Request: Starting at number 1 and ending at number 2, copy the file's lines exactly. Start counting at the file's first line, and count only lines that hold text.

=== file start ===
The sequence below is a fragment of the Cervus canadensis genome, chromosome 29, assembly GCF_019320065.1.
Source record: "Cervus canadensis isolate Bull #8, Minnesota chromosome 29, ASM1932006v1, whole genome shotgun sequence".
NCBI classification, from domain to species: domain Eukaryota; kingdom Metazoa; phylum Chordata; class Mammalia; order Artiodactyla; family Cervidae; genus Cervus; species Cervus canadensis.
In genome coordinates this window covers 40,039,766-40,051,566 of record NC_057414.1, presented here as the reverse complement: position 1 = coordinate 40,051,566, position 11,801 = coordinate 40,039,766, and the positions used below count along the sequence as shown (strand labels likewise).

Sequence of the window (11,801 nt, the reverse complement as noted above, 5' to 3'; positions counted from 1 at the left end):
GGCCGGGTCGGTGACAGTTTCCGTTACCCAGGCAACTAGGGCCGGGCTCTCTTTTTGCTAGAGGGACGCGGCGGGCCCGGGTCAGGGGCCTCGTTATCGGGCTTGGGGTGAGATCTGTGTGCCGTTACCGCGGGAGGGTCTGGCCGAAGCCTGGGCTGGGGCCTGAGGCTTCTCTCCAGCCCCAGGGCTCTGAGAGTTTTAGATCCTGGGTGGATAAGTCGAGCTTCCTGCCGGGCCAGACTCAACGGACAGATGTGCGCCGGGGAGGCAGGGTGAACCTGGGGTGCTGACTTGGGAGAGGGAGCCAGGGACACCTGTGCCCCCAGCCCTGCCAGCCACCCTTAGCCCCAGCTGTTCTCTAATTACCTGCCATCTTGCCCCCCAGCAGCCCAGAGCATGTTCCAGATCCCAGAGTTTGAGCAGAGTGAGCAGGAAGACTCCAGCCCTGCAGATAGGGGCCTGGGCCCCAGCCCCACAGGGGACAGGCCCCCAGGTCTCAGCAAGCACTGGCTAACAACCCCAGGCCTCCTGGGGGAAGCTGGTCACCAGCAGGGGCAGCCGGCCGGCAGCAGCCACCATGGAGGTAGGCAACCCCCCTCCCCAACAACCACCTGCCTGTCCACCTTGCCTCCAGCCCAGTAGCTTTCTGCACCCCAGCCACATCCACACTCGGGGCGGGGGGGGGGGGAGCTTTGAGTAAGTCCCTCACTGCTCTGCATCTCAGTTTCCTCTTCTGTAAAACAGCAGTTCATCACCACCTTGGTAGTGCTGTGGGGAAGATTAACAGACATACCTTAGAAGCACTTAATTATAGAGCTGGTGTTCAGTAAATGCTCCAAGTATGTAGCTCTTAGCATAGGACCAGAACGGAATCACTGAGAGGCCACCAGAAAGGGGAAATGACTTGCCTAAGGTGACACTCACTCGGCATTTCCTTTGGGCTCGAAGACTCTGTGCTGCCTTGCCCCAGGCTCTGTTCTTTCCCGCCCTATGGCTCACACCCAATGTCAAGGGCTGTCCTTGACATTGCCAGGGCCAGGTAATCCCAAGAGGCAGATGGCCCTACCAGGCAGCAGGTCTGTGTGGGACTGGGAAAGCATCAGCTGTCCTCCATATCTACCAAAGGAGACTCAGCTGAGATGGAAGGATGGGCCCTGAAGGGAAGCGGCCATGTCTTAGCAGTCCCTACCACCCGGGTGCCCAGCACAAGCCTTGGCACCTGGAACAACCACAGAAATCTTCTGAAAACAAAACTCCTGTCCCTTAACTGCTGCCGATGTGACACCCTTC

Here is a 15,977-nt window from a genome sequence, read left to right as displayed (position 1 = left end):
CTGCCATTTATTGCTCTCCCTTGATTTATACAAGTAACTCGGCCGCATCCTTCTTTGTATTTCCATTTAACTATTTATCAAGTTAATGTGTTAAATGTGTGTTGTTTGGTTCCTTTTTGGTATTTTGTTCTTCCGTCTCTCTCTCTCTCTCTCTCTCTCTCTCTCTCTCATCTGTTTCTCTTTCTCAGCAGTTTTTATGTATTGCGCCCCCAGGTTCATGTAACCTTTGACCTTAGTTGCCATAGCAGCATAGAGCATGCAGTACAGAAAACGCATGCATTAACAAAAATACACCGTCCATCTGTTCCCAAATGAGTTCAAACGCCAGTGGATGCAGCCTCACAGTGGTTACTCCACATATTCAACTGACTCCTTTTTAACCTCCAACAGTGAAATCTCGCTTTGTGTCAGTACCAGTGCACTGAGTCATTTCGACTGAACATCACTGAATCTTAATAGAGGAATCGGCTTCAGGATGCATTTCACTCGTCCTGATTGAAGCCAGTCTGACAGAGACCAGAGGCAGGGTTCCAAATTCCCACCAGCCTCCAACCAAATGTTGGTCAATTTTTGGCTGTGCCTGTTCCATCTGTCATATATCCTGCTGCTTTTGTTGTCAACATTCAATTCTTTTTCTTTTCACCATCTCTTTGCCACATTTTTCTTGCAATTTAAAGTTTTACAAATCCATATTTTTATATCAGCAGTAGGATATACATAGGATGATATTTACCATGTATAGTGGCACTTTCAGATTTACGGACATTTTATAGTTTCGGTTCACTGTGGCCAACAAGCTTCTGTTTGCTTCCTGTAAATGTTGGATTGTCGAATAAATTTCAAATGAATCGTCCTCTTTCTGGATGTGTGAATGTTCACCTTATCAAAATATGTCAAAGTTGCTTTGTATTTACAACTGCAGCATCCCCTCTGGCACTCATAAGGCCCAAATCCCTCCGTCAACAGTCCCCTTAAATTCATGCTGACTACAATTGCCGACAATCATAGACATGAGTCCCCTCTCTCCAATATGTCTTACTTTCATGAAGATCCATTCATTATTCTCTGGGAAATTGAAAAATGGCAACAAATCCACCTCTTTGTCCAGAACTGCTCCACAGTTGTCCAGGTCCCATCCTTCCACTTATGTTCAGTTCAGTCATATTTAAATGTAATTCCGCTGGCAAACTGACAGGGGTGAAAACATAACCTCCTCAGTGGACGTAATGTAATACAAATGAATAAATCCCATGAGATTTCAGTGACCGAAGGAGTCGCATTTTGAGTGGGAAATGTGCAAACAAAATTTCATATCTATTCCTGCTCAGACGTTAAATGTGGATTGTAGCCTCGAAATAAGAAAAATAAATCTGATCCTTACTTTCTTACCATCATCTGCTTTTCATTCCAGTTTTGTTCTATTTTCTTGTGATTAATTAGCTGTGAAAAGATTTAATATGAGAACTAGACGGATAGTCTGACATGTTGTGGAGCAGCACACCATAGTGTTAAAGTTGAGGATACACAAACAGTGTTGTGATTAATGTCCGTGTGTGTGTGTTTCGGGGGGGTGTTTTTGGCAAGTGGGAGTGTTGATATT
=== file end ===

The sequence below is a fragment of the Cervus canadensis genome, chromosome 29, assembly GCF_019320065.1.
Source record: "Cervus canadensis isolate Bull #8, Minnesota chromosome 29, ASM1932006v1, whole genome shotgun sequence".